In a recent appearance on Ballistic Radio with John Johnston, I spoke some about ways in which gun culture can be like a religion. Although I ultimately concluded that there are important differences between the two, I have noted the confluence of guns and religion previously — both in my academic work and on my Gun Culture 2.0 blog.
For example, reflecting on my first experience attending the National Rifle Association annual meeting, I came away with the conclusion that the NRA is a Christian organization. Of course, this was a somewhat impressionistic observation.
Recently, Dr. Jessica Dawson — a sociologist the United States Military Academy at West Point and a U.S. Army Major — has addressed this issue more systematically in an article entitled, “Shall not be infringed: How the NRA used religious language to transform the meaning of the Second Amendment” (the journal, Palgrave Communications, is open-access, there is no paywall to read or download it).
Examining every issue of The American Rifleman from January 1975 to December 2018, Dawson coded the text for discussions of the Second Amendment tied to religious discourse. For example, looking for language of “God” or “God-given” rights.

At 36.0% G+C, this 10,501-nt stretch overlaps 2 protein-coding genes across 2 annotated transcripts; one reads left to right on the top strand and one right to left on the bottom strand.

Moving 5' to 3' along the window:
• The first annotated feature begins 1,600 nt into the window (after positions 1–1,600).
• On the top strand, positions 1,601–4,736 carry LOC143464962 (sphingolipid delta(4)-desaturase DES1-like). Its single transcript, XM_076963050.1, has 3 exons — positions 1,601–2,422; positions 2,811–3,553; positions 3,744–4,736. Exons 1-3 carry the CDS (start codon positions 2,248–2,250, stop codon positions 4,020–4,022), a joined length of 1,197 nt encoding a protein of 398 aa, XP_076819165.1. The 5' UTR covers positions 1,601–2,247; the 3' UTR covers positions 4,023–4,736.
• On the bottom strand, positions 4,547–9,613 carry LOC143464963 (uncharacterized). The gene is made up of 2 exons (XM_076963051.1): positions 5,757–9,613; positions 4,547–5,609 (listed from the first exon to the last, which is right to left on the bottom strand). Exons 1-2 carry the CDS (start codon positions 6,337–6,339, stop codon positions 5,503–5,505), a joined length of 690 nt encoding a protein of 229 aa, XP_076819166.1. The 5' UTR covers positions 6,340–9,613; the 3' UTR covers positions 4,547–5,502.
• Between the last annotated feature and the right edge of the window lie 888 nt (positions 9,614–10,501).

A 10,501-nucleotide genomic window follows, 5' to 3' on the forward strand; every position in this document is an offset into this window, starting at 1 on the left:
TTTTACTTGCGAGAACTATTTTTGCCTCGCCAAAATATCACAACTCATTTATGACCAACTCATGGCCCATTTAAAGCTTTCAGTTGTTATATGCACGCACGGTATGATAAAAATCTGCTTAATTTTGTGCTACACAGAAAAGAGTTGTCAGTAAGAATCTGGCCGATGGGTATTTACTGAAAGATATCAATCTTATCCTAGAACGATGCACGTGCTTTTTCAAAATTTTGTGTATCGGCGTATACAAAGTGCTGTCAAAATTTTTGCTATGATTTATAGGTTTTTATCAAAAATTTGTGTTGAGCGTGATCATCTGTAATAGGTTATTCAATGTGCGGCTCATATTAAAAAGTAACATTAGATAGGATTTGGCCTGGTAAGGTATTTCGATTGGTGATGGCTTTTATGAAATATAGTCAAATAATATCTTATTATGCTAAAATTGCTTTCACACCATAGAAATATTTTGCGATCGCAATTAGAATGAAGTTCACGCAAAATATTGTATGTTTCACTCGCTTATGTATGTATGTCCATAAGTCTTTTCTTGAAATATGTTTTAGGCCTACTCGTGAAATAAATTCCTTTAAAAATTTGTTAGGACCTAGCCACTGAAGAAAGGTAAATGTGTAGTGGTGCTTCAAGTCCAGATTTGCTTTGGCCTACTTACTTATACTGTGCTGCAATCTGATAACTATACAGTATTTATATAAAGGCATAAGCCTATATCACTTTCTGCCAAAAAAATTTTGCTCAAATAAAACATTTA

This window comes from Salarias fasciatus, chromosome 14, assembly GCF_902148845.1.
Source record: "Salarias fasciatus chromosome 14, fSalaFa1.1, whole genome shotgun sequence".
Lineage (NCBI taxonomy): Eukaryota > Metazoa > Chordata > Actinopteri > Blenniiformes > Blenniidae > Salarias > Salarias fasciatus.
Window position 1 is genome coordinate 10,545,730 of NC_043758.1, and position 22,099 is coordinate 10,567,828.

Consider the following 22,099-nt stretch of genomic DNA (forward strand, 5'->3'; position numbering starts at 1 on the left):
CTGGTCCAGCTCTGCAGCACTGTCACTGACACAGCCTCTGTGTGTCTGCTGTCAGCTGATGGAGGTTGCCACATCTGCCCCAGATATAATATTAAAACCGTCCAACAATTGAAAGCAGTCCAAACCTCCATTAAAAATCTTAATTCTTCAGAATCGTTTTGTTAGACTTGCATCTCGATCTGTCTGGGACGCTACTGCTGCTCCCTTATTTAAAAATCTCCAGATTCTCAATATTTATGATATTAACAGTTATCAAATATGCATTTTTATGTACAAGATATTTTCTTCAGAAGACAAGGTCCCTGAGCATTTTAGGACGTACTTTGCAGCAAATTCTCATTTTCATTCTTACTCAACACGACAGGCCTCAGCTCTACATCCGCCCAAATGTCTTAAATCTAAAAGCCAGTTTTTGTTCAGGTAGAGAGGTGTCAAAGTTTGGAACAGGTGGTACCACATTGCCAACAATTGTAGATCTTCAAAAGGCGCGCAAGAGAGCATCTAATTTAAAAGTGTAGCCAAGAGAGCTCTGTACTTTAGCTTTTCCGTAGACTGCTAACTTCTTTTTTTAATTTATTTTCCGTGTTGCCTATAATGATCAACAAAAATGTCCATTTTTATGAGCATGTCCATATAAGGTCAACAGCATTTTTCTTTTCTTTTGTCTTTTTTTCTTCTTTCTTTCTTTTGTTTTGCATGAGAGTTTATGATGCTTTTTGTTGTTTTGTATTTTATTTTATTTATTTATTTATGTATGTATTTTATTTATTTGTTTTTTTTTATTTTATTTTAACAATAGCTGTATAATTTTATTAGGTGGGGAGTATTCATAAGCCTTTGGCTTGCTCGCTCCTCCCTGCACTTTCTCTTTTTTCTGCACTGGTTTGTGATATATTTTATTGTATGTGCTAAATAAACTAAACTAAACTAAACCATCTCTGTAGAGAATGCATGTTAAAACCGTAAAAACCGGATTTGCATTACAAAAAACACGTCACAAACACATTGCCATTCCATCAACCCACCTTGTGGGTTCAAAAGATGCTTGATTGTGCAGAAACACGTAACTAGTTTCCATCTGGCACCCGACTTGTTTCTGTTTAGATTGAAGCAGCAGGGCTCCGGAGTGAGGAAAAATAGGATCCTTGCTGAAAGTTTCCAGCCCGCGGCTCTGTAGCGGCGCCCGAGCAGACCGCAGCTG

She finds that references to “God-given” in connection with the Second Amendment increased dramatically after the 2000-2004 time period (see blue line in Figure 1).
If people think the NRA is using more God-talk to legitimate the Second Amendment, they are right, at least according to the NRA’s discourse in this magazine. I attended the NRA meeting for the first time in 2013, right in the middle of this sacralization.
Dawson also breaks down “God-given” into connections with aspects of the Second Amendment. Given my interest in the rise of self-defense gun culture (Gun Culture 2.0), I was fascinated to see how the increase in the use of God-talk in connection with the right to self-defense follows the same general pattern as God-talk in general but begins from a lower starting point and slightly earlier.
There is much more to this article than these two brief snippets, but the fact that my impressionistic observations at the NRA annual meeting in 2013 are confirmed in a systematic analysis of NRA discourse in its flagship magazine, The American Rifleman, was reassuring.